Northern Marianas Islands

By Chris Sullivan

 

100 Island challenge team member Chris Sullivan recently accompanied NOAA’s Coral Reef Ecosystem Program (CREP) on their Mariana Archipelago Reef Assessment and Monitoring Program scientific expedition across the Northern most islands of the archipelago. This is Chris’s second time visiting the Marianas as part of CREP’s efforts. Although the islands are stunning above the water, it seemed as though there was a notable change below water. Our team will investigate these observations as part of the 100 Island Challenge.

Together, the team visited a total of 9 islands including Saipan, Sarigan, Guguan, Alamagan, Pagan, Agrihan, Asuncion, Maug, and Farallon de Pajaros. The expedition took place over the course of 26 days at sea aboard the NOAA ship R/V Hi’ialakai. The partnership between the 100 Island Challenge and NOAA CREP has been ongoing for several years and creates great opportunities to document the structure and function of coral reefs. The scientists at CREP collect a large suite of data including reef fish surveys, benthic cover and demographic surveys, towed-diver surveys of large fish and benthic cover, subsurface temperature recorders (STRs), autonomous reef monitoring structures (ARMS), calcification accretion units (CAUs), bioerosion monitoring units (BMUs), inshore and offshore TA/DIC water samples and CTD casts, and water sampling for the full microbial suite. The 100IC contributes to this effort by collecting photomosaic benthic surveys. On this expedition, the team was able to collect 64 photomosaic surveys, which results in 6400 m2 of reef area surveyed! Importantly, the team re-visited mosaic plots that we surveyed initially in 2014. These data will allow our team to track the fate of corals at Maug through time. Over the course of 21 days of diving, Chris logged 75 dives while completing mosaic surveys and helping the CREP Ocean and Climate Change and Benthic teams with their surveys and instrumentation. This type of output could not be accomplished without the help of the experienced field scientists at CREP and the 100IC team cannot thank them enough.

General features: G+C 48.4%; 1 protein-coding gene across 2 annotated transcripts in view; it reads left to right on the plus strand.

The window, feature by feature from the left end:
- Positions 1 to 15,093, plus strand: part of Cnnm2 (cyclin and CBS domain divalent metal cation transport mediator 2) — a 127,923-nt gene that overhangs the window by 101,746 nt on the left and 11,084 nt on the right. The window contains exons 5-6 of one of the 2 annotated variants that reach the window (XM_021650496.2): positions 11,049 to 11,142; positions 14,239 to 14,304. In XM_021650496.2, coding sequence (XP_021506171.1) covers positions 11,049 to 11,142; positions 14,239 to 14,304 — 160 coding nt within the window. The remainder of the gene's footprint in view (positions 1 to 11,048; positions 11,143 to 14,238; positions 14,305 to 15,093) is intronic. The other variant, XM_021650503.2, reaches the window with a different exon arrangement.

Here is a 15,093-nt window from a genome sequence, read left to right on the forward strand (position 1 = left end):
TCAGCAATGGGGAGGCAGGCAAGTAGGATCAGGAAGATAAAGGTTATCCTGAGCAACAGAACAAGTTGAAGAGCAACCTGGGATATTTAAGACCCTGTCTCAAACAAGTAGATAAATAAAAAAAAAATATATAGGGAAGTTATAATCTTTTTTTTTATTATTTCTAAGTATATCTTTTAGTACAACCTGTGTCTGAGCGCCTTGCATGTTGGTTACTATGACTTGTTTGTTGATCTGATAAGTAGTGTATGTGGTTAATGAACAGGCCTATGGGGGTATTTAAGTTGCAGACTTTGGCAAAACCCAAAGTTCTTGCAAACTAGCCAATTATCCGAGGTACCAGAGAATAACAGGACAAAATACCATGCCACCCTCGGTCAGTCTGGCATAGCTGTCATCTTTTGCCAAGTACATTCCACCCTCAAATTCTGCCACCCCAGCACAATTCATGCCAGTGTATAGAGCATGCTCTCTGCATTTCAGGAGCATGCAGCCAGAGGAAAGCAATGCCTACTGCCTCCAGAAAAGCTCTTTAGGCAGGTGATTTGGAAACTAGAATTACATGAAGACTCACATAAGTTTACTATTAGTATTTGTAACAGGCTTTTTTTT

Chris Sullivan and Kerry Reardon prepare for their small boat to be recovered by the Hi’ialakai after a day of diving and data collection on the reefs of Agrihan. Photo: NOAA Fisheries/ James Morioka

 

Every morning, the science and deck departments, as well as representatives from the ship’s command, meet for their daily dive safety briefing led by Dive Master, Zach Hileman. Photo: Mark O’Connor

 

A photomosaic survey is collected in the background while we see a Calcification Accretion Unit (or CAU) in the foreground. During the three years that CAUs are left on the reef, corals, and other calcifying organisms will recruit onto the unit, which will then be taken back to the lab to obtain measurements of net reef growth. This is a great example of the 100IC and CREP collaboration, with overlapping data that can be used together to help monitor and manage these coral reefs. Photo: Keisha Bahr

 

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